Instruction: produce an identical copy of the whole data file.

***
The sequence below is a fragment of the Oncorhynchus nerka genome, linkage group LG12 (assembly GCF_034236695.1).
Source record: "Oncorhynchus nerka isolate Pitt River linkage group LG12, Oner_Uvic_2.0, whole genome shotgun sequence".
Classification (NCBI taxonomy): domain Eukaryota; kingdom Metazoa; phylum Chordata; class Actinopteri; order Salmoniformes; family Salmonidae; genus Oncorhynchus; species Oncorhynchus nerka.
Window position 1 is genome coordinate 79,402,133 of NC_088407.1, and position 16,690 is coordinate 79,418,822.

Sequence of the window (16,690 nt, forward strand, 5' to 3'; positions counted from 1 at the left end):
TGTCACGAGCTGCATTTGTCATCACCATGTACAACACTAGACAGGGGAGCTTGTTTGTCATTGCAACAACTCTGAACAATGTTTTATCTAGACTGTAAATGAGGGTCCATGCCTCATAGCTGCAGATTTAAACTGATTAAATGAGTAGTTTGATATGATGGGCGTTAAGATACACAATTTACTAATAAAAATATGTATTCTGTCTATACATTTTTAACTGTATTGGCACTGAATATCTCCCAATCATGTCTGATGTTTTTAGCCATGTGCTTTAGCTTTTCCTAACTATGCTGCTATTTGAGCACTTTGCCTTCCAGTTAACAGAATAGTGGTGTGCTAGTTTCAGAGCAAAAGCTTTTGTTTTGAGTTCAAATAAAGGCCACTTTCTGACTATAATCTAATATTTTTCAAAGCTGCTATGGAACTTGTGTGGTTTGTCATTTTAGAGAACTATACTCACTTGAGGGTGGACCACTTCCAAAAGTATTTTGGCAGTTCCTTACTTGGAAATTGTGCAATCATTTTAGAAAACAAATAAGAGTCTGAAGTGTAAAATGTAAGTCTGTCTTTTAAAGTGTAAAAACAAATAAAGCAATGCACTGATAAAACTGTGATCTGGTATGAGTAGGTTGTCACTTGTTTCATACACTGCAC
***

The sequence below is a fragment of the Oncorhynchus nerka genome, linkage group LG12 (assembly GCF_034236695.1).
Source record: "Oncorhynchus nerka isolate Pitt River linkage group LG12, Oner_Uvic_2.0, whole genome shotgun sequence".
Classification (NCBI taxonomy): domain Eukaryota; kingdom Metazoa; phylum Chordata; class Actinopteri; order Salmoniformes; family Salmonidae; genus Oncorhynchus; species Oncorhynchus nerka.
Window position 1 is genome coordinate 79,402,133 of NC_088407.1, and position 16,690 is coordinate 79,418,822.

Sequence of the window (16,690 nt, forward strand, 5' to 3'; positions counted from 1 at the left end):
TGTCACGAGCTGCATTTGTCATCACCATGTACAACACTAGACAGGGGAGCTTGTTTGTCATTGCAACAACTCTGAACAATGTTTTATCTAGACTGTAAATGAGGGTCCATGCCTCATAGCTGCAGATTTAAACTGATTAAATGAGTAGTTTGATATGATGGGCGTTAAGATACACAATTTACTAATAAAAATATGTATTCTGTCTATACATTTTTAACTGTATTGGCACTGAATATCTCCCAATCATGTCTGATGTTTTTAGCCATGTGCTTTAGCTTTTCCTAACTATGCTGCTATTTGAGCACTTTGCCTTCCAGTTAACAGAATAGTGGTGTGCTAGTTTCAGAGCAAAAGCTTTTGTTTTGAGTTCAAATAAAGGCCACTTTCTGACTATAATCTAATATTTTTCAAAGCTGCTATGGAACTTGTGTGGTTTGTCATTTTAGAGAACTATACTCACTTGAGGGTGGACCACTTCCAAAAGTATTTTGGCAGTTCCTTACTTGGAAATTGTGCAATCATTTTAGAAAACAAATAAGAGTCTGAAGTGTAAAATGTAAGTCTGTCTTTTAAAGTGTAAAAACAAATAAAGCAATGCACTGATAAAACTGTGATCTGGTATGAGTAGGTTGTCACTTGTTTCATACACTGCAC